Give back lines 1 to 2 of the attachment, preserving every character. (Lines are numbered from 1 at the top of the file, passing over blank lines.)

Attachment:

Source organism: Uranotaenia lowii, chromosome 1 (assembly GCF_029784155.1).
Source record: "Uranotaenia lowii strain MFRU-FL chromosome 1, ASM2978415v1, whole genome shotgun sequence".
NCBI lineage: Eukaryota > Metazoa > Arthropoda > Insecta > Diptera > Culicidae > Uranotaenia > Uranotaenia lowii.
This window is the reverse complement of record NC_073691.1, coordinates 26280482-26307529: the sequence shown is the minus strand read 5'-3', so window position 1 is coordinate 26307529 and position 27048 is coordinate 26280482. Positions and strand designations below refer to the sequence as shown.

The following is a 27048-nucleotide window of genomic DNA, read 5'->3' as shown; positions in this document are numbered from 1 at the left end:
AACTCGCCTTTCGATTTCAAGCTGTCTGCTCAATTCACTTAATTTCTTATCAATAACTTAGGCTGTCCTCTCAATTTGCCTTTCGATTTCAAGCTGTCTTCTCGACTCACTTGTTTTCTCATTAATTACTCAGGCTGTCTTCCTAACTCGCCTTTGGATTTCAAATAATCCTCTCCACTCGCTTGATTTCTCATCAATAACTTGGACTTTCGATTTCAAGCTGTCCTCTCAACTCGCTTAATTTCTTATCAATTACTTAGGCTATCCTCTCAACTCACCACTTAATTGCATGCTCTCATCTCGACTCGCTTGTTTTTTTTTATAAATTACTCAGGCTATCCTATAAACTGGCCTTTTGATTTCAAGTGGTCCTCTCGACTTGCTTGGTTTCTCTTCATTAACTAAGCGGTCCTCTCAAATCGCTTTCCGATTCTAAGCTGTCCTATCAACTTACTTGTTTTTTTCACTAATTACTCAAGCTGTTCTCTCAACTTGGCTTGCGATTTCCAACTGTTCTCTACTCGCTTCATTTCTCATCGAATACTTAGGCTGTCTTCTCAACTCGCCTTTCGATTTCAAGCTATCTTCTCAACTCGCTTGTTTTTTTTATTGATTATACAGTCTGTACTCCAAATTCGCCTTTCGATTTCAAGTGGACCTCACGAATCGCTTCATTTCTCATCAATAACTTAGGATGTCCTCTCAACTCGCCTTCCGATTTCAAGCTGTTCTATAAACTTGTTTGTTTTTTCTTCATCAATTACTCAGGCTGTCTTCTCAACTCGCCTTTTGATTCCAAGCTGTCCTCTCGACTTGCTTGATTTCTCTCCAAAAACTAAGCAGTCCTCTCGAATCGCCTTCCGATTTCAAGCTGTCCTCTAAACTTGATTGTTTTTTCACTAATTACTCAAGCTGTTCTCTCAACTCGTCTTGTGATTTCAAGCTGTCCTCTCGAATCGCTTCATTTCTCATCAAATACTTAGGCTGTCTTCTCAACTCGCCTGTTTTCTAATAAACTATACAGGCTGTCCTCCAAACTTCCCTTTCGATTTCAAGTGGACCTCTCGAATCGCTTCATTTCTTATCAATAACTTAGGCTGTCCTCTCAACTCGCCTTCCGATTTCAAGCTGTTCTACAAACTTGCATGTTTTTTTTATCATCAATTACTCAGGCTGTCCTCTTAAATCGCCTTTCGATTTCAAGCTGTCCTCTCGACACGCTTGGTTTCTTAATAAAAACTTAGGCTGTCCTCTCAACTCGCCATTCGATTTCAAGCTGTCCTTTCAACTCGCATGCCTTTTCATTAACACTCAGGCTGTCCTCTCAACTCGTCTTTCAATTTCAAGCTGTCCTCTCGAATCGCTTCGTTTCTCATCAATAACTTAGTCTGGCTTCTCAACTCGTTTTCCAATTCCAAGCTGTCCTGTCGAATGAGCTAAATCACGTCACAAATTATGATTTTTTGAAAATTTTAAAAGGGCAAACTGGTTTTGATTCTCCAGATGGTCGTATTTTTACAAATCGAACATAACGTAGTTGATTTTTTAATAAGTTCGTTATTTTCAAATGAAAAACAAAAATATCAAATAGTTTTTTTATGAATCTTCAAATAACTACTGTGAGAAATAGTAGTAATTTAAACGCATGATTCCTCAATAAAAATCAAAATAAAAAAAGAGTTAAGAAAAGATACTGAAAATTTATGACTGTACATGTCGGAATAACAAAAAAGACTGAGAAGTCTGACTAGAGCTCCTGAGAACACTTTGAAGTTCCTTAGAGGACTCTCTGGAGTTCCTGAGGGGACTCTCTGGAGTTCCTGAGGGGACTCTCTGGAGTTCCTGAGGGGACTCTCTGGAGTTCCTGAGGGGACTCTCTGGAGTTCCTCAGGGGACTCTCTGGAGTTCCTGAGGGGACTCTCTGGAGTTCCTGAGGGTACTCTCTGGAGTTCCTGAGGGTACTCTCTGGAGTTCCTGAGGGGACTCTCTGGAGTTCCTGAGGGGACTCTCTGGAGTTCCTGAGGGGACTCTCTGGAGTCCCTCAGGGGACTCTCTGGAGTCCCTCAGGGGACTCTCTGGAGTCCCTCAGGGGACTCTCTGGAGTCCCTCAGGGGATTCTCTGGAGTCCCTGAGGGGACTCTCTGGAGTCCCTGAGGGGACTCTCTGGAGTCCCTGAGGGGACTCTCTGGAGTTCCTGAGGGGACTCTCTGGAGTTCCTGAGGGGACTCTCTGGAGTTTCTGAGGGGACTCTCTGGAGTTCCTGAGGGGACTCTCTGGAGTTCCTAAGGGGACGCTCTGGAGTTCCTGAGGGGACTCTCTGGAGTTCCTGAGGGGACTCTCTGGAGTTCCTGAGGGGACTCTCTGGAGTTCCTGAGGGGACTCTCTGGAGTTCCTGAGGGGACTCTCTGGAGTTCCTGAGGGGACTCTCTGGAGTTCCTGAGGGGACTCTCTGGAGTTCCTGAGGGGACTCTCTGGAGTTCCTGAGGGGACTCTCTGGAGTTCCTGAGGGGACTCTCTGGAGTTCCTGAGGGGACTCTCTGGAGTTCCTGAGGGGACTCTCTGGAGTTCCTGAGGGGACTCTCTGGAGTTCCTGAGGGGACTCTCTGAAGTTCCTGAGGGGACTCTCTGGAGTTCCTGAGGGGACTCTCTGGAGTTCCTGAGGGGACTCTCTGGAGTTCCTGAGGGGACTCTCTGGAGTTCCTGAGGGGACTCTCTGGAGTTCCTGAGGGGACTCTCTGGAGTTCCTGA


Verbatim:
Source organism: Uranotaenia lowii, chromosome 1 (assembly GCF_029784155.1).
Source record: "Uranotaenia lowii strain MFRU-FL chromosome 1, ASM2978415v1, whole genome shotgun sequence".